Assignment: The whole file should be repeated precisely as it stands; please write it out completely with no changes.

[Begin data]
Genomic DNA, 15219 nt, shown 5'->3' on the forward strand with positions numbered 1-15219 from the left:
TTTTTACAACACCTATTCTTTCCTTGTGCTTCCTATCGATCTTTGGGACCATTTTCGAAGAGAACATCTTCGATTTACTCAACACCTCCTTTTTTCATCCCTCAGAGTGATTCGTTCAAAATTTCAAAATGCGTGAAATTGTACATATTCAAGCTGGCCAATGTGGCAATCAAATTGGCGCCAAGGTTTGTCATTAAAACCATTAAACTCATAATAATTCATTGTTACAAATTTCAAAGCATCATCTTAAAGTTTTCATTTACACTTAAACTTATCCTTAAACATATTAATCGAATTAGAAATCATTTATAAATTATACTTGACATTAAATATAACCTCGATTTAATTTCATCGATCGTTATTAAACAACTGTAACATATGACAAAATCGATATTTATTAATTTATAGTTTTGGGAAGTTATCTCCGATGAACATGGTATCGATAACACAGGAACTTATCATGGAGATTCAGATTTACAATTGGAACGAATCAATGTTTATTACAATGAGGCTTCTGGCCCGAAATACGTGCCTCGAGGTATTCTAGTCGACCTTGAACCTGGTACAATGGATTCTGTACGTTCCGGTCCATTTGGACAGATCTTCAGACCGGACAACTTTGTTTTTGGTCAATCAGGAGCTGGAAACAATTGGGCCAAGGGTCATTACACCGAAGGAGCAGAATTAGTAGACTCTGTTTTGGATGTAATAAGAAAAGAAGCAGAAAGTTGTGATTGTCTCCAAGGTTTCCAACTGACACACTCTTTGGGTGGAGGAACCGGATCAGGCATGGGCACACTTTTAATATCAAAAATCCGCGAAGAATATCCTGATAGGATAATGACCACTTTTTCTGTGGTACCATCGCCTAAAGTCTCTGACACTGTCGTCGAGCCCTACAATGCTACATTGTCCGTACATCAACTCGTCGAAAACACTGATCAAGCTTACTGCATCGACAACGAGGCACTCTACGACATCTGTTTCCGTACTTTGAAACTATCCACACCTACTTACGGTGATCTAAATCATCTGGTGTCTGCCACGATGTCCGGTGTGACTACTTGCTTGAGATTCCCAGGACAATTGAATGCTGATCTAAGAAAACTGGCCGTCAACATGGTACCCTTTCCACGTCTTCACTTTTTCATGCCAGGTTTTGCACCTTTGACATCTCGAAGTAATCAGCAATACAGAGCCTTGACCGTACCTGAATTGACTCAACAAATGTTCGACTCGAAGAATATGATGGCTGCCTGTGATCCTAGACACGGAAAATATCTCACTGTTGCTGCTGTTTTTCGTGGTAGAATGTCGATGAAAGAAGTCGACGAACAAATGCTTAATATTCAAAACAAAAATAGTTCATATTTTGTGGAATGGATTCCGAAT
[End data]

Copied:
Genomic DNA, 15219 nt, shown 5'->3' on the forward strand with positions numbered 1-15219 from the left:
TTTTTACAACACCTATTCTTTCCTTGTGCTTCCTATCGATCTTTGGGACCATTTTCGAAGAGAACATCTTCGATTTACTCAACACCTCCTTTTTTCATCCCTCAGAGTGATTCGTTCAAAATTTCAAAATGCGTGAAATTGTACATATTCAAGCTGGCCAATGTGGCAATCAAATTGGCGCCAAGGTTTGTCATTAAAACCATTAAACTCATAATAATTCATTGTTACAAATTTCAAAGCATCATCTTAAAGTTTTCATTTACACTTAAACTTATCCTTAAACATATTAATCGAATTAGAAATCATTTATAAATTATACTTGACATTAAATATAACCTCGATTTAATTTCATCGATCGTTATTAAACAACTGTAACATATGACAAAATCGATATTTATTAATTTATAGTTTTGGGAAGTTATCTCCGATGAACATGGTATCGATAACACAGGAACTTATCATGGAGATTCAGATTTACAATTGGAACGAATCAATGTTTATTACAATGAGGCTTCTGGCCCGAAATACGTGCCTCGAGGTATTCTAGTCGACCTTGAACCTGGTACAATGGATTCTGTACGTTCCGGTCCATTTGGACAGATCTTCAGACCGGACAACTTTGTTTTTGGTCAATCAGGAGCTGGAAACAATTGGGCCAAGGGTCATTACACCGAAGGAGCAGAATTAGTAGACTCTGTTTTGGATGTAATAAGAAAAGAAGCAGAAAGTTGTGATTGTCTCCAAGGTTTCCAACTGACACACTCTTTGGGTGGAGGAACCGGATCAGGCATGGGCACACTTTTAATATCAAAAATCCGCGAAGAATATCCTGATAGGATAATGACCACTTTTTCTGTGGTACCATCGCCTAAAGTCTCTGACACTGTCGTCGAGCCCTACAATGCTACATTGTCCGTACATCAACTCGTCGAAAACACTGATCAAGCTTACTGCATCGACAACGAGGCACTCTACGACATCTGTTTCCGTACTTTGAAACTATCCACACCTACTTACGGTGATCTAAATCATCTGGTGTCTGCCACGATGTCCGGTGTGACTACTTGCTTGAGATTCCCAGGACAATTGAATGCTGATCTAAGAAAACTGGCCGTCAACATGGTACCCTTTCCACGTCTTCACTTTTTCATGCCAGGTTTTGCACCTTTGACATCTCGAAGTAATCAGCAATACAGAGCCTTGACCGTACCTGAATTGACTCAACAAATGTTCGACTCGAAGAATATGATGGCTGCCTGTGATCCTAGACACGGAAAATATCTCACTGTTGCTGCTGTTTTTCGTGGTAGAATGTCGATGAAAGAAGTCGACGAACAAATGCTTAATATTCAAAACAAAAATAGTTCATATTTTGTGGAATGGATTCCGAAT